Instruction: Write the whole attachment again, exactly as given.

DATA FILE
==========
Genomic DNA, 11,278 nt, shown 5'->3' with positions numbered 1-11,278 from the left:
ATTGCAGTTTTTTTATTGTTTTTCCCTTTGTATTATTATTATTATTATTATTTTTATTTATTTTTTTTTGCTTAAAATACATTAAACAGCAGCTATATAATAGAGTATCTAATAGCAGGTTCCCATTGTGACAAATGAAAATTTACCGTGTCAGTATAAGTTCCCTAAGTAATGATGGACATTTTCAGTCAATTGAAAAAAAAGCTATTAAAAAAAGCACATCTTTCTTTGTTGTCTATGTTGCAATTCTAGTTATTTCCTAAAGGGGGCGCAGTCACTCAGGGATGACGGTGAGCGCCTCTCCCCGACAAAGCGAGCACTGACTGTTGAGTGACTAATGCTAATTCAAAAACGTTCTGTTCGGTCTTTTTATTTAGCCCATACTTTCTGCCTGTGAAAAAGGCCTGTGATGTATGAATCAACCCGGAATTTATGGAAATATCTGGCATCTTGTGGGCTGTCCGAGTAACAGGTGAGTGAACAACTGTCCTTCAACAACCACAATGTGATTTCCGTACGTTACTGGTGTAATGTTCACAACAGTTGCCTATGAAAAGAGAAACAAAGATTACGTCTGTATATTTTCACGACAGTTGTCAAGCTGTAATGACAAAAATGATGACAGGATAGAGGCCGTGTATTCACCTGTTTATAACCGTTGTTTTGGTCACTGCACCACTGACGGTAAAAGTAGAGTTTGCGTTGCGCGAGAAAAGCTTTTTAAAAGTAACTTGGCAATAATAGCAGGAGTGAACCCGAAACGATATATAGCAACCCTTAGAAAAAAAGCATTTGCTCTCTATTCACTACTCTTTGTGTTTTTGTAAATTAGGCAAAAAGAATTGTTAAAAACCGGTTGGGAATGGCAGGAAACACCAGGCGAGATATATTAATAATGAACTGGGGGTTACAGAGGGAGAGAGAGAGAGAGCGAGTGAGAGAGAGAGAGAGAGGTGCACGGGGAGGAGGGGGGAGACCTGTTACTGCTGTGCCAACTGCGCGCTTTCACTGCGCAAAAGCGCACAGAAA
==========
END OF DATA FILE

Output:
Genomic DNA, 11,278 nt, shown 5'->3' with positions numbered 1-11,278 from the left:
ATTGCAGTTTTTTTATTGTTTTTCCCTTTGTATTATTATTATTATTATTATTTTTATTTATTTTTTTTTGCTTAAAATACATTAAACAGCAGCTATATAATAGAGTATCTAATAGCAGGTTCCCATTGTGACAAATGAAAATTTACCGTGTCAGTATAAGTTCCCTAAGTAATGATGGACATTTTCAGTCAATTGAAAAAAAAGCTATTAAAAAAAGCACATCTTTCTTTGTTGTCTATGTTGCAATTCTAGTTATTTCCTAAAGGGGGCGCAGTCACTCAGGGATGACGGTGAGCGCCTCTCCCCGACAAAGCGAGCACTGACTGTTGAGTGACTAATGCTAATTCAAAAACGTTCTGTTCGGTCTTTTTATTTAGCCCATACTTTCTGCCTGTGAAAAAGGCCTGTGATGTATGAATCAACCCGGAATTTATGGAAATATCTGGCATCTTGTGGGCTGTCCGAGTAACAGGTGAGTGAACAACTGTCCTTCAACAACCACAATGTGATTTCCGTACGTTACTGGTGTAATGTTCACAACAGTTGCCTATGAAAAGAGAAACAAAGATTACGTCTGTATATTTTCACGACAGTTGTCAAGCTGTAATGACAAAAATGATGACAGGATAGAGGCCGTGTATTCACCTGTTTATAACCGTTGTTTTGGTCACTGCACCACTGACGGTAAAAGTAGAGTTTGCGTTGCGCGAGAAAAGCTTTTTAAAAGTAACTTGGCAATAATAGCAGGAGTGAACCCGAAACGATATATAGCAACCCTTAGAAAAAAAGCATTTGCTCTCTATTCACTACTCTTTGTGTTTTTGTAAATTAGGCAAAAAGAATTGTTAAAAACCGGTTGGGAATGGCAGGAAACACCAGGCGAGATATATTAATAATGAACTGGGGGTTACAGAGGGAGAGAGAGAGAGAGCGAGTGAGAGAGAGAGAGAGAGGTGCACGGGGAGGAGGGGGGAGACCTGTTACTGCTGTGCCAACTGCGCGCTTTCACTGCGCAAAAGCGCACAGAAA